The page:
Summer Survival Tips for Parents

Summer Survival Tips for Parents

Let’s be honest. Being a parent is a full-time job no matter the season, but we’d all like to recapture some of the carefree feelings and relaxation of summertime.

Our clinicians whole-heartedly agree. In fact, they encourage you to find downtime for you and your entire family to unwind, relax, have fun, be silly and connect with your family. Turns out, downtime is really important to child development, your physical and mental health, nurturing relationships and even your productivity at work.

Put some carefree time back into your summer.

During the school year, your child’s entire day is structured. You might feel the need to schedule every minute of the summer as well and quickly become overwhelmed by both the cost and logistics. Encouraging your child to try new activities is important, but it is more important to have a consistent routine that’s realistic to maintain. Fitting unstructured downtime and free play into each day is essential to both your and your child’s happiness and well-being, so resist the urge to over-schedule their summer. Try these simple tips.

Give yourself a timeout.

Sometimes it’s hard to keep cool, calm and collected in the face of a fussy baby, a whiny child that wants to be entertained non-stop or a teenager testing your patience and boundaries. We’ve all had those moments. So next time you’re on the edge of losing it, remember these tips for taking a parental timeout.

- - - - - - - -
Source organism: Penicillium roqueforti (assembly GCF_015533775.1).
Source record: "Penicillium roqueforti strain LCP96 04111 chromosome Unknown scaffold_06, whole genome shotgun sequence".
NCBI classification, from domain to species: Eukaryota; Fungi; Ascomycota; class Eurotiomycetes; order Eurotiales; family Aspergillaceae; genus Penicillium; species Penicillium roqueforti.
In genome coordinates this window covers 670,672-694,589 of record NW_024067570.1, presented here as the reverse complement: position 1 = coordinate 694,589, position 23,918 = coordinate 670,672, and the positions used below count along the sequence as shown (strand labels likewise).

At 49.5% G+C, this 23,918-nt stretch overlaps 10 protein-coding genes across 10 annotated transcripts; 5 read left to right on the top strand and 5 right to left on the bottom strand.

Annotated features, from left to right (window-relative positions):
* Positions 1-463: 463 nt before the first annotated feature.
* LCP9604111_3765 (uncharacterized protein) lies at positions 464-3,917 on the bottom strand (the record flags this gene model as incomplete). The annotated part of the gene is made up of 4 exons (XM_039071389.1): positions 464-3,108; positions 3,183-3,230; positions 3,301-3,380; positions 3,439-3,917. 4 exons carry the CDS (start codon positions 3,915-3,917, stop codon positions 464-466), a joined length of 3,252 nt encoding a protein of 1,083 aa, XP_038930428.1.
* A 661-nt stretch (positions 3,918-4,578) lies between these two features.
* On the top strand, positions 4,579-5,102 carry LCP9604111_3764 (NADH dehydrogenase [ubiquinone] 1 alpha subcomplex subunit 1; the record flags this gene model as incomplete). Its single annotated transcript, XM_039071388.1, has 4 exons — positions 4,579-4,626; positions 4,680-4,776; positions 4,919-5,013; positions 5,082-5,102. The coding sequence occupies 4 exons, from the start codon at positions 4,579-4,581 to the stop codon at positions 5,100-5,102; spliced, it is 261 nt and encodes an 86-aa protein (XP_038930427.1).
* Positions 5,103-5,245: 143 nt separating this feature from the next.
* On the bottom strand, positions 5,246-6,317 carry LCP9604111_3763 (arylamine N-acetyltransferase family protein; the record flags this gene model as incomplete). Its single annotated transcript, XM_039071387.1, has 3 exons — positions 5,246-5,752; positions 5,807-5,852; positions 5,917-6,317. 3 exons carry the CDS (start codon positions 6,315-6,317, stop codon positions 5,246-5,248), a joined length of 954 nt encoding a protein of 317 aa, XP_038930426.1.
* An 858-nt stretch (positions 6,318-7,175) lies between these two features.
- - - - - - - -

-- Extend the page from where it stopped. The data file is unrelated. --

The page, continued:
Schedule dates with your partner.

Summer can be a lot of fun for kids, but it’s also a lot of work when you’re a parent. Having a strong relationship with your spouse or significant other helps us be more resilient parents, colleagues and people. Be deliberate about fitting in time for each other this summer. Here’s a few tips easy ways to carve out some alone time.

Cross worry off the summer camp packing list.

Sending kids off to summer camp can be emotionally tough on parents, even if it’s not your first time. Although it’s normal to be concerned about your children’s physical and emotional well-being, summer camp shouldn’t be a scare thing for you or your child. When children go to summer camp, they experience some of the greatest maturation of their lives, and often return home stronger, healthier and more independent. If you feel like your fears are getting the best of you, check out these tips on how to manage your worries.

Take some time off.

Vacation days provide us with the type of extended rest our minds and bodies need to stay healthy and for us to function at our very best. Taking time away from work can be a great way to re-connect with our family through recreation and other activities. Learn more about the many great reasons for us to go ahead and use those vacation days we’ve worked so hard to earn. 

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